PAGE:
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Long-term exposure to residential ambient fine and coarse particulate matter and incident hypertension in post-menopausal women
- Honda, Trenton, Eliot, Melissa N., Eaton, Charles B., Whitsel, Eric, Stewart, James D., Mu, Lina, Suh, Helen, Szpiro, Adam, Kaufman, Joel D., Vedal, Sverre, Wellenius, Gregory A.
- Environment international 2017 v.105 pp. 79-85
- chronic exposure, clinical trials, geostatistics, hypertension, medical history, models, particulates, pollutants, postmenopause, risk factors, sociodemographic characteristics, women, women's health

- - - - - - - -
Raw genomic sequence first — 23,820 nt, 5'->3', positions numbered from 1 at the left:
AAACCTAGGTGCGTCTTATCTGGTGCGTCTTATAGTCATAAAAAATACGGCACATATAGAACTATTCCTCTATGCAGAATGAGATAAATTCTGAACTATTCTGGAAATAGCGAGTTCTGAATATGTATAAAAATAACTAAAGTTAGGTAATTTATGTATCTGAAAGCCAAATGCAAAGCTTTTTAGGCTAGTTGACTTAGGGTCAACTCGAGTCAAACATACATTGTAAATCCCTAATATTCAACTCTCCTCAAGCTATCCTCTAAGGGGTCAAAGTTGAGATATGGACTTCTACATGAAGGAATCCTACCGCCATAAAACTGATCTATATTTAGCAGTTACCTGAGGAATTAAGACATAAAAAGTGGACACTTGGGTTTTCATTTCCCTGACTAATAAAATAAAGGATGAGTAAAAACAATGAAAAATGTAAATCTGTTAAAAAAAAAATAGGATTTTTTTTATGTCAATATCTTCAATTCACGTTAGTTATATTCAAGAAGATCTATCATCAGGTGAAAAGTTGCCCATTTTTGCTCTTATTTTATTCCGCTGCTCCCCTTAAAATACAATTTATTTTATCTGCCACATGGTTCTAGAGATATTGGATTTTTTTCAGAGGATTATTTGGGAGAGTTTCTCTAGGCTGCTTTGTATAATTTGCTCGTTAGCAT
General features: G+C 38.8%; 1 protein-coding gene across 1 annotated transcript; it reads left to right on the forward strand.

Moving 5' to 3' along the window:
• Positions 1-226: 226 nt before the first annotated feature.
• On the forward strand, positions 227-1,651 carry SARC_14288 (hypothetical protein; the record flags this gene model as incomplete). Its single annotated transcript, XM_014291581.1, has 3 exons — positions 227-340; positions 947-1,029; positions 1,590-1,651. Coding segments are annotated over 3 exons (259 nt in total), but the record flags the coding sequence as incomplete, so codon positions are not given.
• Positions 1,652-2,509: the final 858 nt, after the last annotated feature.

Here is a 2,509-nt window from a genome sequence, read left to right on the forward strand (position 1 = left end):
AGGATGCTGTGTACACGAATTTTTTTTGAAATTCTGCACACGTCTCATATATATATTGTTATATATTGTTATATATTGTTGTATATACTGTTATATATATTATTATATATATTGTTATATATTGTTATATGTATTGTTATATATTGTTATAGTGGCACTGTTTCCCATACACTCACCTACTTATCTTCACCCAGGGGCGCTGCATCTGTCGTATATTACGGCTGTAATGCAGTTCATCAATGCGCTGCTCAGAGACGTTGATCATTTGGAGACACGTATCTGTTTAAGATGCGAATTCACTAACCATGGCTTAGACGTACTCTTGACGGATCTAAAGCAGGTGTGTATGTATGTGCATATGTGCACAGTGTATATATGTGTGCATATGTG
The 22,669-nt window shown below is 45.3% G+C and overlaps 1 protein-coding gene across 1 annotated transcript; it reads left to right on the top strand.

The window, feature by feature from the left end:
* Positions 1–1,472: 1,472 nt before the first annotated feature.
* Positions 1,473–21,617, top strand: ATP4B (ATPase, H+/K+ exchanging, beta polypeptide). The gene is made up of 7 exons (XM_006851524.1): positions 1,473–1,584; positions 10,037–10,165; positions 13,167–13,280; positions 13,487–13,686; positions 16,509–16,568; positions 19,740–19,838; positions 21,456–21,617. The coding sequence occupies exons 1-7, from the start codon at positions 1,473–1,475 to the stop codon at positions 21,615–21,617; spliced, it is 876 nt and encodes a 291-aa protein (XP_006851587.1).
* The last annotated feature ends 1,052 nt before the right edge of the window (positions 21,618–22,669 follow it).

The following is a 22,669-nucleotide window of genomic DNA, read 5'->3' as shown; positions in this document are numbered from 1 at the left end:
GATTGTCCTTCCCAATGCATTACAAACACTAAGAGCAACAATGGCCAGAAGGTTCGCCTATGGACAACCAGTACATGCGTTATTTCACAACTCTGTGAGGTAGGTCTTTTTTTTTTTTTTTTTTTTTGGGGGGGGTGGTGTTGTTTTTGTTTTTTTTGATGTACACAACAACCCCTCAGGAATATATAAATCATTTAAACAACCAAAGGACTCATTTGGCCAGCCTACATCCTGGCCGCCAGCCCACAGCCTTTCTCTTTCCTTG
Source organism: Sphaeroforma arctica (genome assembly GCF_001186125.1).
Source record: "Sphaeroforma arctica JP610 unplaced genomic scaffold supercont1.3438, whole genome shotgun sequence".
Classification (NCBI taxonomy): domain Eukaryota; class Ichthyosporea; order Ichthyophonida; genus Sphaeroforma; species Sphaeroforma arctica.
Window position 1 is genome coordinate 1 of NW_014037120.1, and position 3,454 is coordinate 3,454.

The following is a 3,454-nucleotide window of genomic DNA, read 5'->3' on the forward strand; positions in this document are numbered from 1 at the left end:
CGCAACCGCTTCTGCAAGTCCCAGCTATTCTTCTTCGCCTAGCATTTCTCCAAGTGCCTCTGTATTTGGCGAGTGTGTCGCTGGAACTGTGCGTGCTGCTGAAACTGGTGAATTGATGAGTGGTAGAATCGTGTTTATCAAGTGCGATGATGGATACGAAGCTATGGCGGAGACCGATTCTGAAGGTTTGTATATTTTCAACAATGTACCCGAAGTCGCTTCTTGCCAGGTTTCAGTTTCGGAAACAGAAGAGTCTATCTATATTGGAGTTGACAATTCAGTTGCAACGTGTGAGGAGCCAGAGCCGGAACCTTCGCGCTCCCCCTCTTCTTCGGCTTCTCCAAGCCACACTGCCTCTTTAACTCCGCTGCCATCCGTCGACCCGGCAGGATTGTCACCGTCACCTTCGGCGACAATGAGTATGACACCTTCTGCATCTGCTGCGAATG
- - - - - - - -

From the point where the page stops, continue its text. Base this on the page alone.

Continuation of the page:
- Long-term exposure to ambient particulate matter (PM) has been previously linked with higher risk of cardiovascular events. This association may be mediated, at least partly, by increasing the risk of incident hypertension, a key determinant of cardiovascular risk. However, whether long-term exposure to PM is associated with incident hypertension remains unclear.Using national geostatistical models incorporating geographic covariates and spatial smoothing, we estimated annual average concentrations of residential fine (PM2.5), respirable (PM10), and course (PM10–2.5) fractions of particulate matter among 44,255 post-menopausal women free of hypertension enrolled in the Women's Health Initiative (WHI) clinical trials. We used time-varying Cox proportional hazards models to evaluate the association between long-term average residential pollutant concentrations and incident hypertension, adjusting for potential confounding by sociodemographic factors, medical history, neighborhood socioeconomic measures, WHI study clinical site, clinical trial, and randomization arm.During 298,383 person-years of follow-up, 14,511 participants developed incident hypertension. The adjusted hazard ratios per interquartile range (IQR) increase in PM2.5, PM10, and PM10–2.5 were 1.13 (95% CI: 1.08, 1.17), 1.06 (1.03, 1.10), and 1.01 (95% CI: 0.97, 1.04), respectively. Statistically significant concentration-response relationships were identified for PM2.5 and PM10 fractions. The association between PM2.5 and hypertension was more pronounced among non-white participants and those residing in the Northeastern United States.In this cohort of post-menopausal women, ambient fine and respirable particulate matter exposures were associated with higher incidence rates of hypertension. These results suggest that particulate matter may be an important modifiable risk factor for hypertension.